This paper anticipates the need to recognize an existential anxiety with an estranging sense of unbecoming that postcolonial homes incur, being enunciated as “differential sites of social formation” while becoming the disruptive discourse of global precariousness. I examine the ways in which home has emerged as a conspicuous motif in the South Asian literary imagination, encapsulating the perplexity of living (146), and “the ambivalent interrogation of agency” (148), through Nayomi Munaweera’s fictions. The idea is to tease out the critical investigations into the “paradigmatic postcolonial experience” and interpret home which Homi Bhabha theorizes as, the “unhallowed spaces” of ambiguous associations among the discordance of plural ethnicities. In Island of a Thousand Mirrors, home emerges as an overlapping space of exile and belonging for individuals negotiating with their distorted histories and burdens of disgruntled realities amidst a civil war in Sri Lanka. While Yashodhara, an expatriate Sinhala, struggles to relocate her lost home within the imposed de-rootedness, Saraswathi a young Tamil girl, is seduced by the dream of a home promised through the frenzied violence of radical regionalism. The other text, What Lies Between Us, has Ganga who embodies both the resistance and a virulent anger against the irreconcilable extremities of her simultaneous belonging to two homes/nations. I argue that home in these postcolonial discourses emerge as a precarious predicament and an unhomely space, situated within the dilemma of becoming and unbecoming. While conjuring the “archeologies of desire” within the idealized longing, it also accentuates an inescapable homecoming to a failed reconciliation between an imagined belonging to communities and the shifting paradigms of unsettled identities. Among these irate resistances of unbecoming selves in the literary space of South Asia, home is a precarious locus of discontent which surfaces as a systematic psychological lacuna in the critical sensibilities of a postcolonial belonging

Payel Chattopadhyay Mukherjee is a Humanities researcher whose specializations include Postcolonial, Subaltern, and South Asian Studies; Cosmopolitanism; and Home. She has written for several scholarly publications including Routledge Research in Postcolonial Literatures, South Asian Review, Journal of Human Values, The Book Review and has presented her research at academic forums like The European Association for Commonwealth Literature and Language Studies (EACLALS), The South Asian Literary Association (SALA), and Association for Asian Studies (AAS). She is also the recipient of the 2014 SALA Graduate Paper Prize.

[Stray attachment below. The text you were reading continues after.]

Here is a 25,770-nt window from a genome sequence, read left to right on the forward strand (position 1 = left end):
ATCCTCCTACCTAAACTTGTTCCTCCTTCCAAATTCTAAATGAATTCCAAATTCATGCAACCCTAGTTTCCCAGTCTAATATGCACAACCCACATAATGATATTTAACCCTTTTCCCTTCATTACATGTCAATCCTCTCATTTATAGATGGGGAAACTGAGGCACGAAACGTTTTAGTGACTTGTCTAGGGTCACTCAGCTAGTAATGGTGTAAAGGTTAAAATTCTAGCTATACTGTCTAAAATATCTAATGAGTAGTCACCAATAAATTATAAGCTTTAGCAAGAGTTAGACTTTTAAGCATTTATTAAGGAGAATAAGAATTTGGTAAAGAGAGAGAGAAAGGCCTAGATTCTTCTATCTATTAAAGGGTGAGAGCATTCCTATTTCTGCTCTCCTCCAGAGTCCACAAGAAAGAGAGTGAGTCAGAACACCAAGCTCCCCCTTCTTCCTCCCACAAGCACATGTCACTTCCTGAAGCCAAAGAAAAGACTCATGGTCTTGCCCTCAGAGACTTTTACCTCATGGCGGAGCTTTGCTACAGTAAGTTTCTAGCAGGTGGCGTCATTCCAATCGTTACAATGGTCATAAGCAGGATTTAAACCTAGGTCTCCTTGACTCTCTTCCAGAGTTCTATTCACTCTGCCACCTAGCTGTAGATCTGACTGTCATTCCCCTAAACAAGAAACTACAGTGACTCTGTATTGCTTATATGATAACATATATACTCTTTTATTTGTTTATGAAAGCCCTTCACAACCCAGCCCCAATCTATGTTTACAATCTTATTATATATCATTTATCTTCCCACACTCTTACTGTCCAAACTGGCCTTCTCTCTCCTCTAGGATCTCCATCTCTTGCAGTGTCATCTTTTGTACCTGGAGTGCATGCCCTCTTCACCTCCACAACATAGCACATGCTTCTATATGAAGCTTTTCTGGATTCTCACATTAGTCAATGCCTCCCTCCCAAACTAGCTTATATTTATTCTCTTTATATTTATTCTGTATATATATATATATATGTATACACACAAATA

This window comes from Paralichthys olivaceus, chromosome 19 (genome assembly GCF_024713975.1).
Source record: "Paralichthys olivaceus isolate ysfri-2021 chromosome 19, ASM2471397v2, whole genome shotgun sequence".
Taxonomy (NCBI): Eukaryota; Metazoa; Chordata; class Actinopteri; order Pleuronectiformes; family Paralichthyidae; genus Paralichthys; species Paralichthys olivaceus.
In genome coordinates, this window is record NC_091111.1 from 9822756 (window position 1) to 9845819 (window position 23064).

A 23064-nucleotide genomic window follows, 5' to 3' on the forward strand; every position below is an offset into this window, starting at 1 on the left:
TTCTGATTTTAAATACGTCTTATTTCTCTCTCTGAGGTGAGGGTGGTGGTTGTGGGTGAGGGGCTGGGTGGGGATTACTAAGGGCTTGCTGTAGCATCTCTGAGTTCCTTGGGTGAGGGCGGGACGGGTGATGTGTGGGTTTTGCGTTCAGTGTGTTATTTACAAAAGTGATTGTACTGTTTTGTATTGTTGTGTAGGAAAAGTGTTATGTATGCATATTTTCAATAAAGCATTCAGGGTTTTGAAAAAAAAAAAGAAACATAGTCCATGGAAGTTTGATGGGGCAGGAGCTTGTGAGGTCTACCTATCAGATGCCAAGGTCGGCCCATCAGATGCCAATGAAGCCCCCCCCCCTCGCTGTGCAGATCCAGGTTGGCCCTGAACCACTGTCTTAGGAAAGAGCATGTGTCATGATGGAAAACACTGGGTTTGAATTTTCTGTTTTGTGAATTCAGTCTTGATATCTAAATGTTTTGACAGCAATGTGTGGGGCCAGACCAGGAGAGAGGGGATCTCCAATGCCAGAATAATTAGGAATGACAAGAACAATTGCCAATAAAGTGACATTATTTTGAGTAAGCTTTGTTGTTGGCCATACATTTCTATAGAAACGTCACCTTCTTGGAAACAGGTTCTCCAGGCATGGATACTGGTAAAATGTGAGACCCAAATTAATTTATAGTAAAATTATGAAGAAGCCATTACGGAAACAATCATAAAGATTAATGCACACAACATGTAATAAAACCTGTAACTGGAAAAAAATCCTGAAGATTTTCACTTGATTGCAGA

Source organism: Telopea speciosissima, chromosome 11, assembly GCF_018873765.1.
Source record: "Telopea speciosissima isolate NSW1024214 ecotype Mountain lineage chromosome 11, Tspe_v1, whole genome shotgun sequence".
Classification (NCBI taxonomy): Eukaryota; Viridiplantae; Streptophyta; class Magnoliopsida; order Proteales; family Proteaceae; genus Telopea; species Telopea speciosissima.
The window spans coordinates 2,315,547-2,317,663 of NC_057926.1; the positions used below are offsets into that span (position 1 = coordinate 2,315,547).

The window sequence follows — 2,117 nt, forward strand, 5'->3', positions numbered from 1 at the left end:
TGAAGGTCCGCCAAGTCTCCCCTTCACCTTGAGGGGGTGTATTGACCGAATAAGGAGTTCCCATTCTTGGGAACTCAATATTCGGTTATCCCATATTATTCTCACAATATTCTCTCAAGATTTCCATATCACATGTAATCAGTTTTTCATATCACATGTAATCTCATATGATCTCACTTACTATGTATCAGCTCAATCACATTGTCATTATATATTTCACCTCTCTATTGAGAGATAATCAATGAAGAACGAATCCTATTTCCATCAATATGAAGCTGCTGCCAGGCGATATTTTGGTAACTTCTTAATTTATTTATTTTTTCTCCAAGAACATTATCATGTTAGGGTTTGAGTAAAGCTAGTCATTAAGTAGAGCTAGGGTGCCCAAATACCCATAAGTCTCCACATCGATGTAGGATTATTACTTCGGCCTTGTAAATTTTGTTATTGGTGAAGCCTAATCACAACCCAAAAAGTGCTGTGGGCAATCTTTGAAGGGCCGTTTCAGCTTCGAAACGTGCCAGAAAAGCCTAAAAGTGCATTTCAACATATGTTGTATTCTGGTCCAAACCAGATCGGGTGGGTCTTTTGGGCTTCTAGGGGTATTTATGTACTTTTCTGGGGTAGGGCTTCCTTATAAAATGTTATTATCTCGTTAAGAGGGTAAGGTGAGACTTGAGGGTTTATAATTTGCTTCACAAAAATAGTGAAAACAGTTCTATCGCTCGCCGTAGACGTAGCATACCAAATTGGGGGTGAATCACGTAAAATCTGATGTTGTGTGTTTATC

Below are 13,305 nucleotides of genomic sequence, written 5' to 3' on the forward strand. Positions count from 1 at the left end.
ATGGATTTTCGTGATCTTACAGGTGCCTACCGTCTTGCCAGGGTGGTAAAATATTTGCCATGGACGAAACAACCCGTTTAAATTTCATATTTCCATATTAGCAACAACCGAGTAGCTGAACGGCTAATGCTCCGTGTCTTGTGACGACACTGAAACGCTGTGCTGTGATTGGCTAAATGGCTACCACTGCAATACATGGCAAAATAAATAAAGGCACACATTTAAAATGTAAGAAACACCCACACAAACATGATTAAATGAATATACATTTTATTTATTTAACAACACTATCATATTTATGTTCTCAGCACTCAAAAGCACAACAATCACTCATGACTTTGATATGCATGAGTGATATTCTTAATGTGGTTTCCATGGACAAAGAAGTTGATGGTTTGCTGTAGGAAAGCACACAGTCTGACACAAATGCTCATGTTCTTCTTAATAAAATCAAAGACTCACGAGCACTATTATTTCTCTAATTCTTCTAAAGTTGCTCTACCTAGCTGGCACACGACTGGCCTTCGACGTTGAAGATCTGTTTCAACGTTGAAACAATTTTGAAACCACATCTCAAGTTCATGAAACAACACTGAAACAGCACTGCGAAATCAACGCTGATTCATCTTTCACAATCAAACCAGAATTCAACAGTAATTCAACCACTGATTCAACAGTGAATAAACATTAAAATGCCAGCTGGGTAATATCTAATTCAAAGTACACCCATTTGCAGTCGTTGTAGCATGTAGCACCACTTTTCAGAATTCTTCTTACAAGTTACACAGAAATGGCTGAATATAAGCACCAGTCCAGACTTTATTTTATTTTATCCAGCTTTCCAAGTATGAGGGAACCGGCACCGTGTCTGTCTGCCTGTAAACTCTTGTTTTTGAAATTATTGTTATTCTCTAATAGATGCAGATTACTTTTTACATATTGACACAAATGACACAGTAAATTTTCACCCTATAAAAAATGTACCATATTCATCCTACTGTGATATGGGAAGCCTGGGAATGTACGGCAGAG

Aniruddha Mukhopadhyay, Texas A&M University-Kingsville
South Asian Bodies in American Television: Representation and Resistance
In recent times, many American television shows have had a major South Asian lead in the cast ensembles. But while the inclusion of South Asians follows the positive trend in increased casting of Asian minorities in mainstream media, these representations are still grappling with entrenched stereotypes. So South Asian men are represented as effeminate “mama’s boys” with “heavy Indian” accents who struggle to form romantic relationships in the US. South Asian women are severely under-represented even compared to their male counterparts. In my paper, I look at various representations of South Asians in contemporary TV, including Aziz Ansari in Parks and Recreation and Kunal Nayyar in The Big Bang Theory. These characters embody many of the representational problems of these shows while others like Ansari (again) in Master of None (a show scripted by Ansari) and Mindy Kaling in The Mindy Project address these representational issues and at the same time present nuanced South Asian leads. In my paper, I look at how alternate television platforms, like Netflix, with their global reach, create avenues for South Asian writers, directors, and actors to develop shows that can decenter the typical “WASP” protagonist, and thereby, deconstruct the normative in the circulation of stereotypes in the national imaginary. At the same time, while problematic, even stereotypical portrayals make South Asian bodies visible and thereby enable future spaces of self-representation. Characters like Raj in TBBT insert the South Asian into the American “imagiNation.” And in the process, these problematic portrayals reveal the persistent insecurities of the South Asian-American diasporic community along with the insecurities of the heteronormative White majority regarding “brown” America. I explore how this recognition of both different and coincident insecurities enable South Asian-Americans to map themselves onto a larger multi-ethnic multi-cultural American community.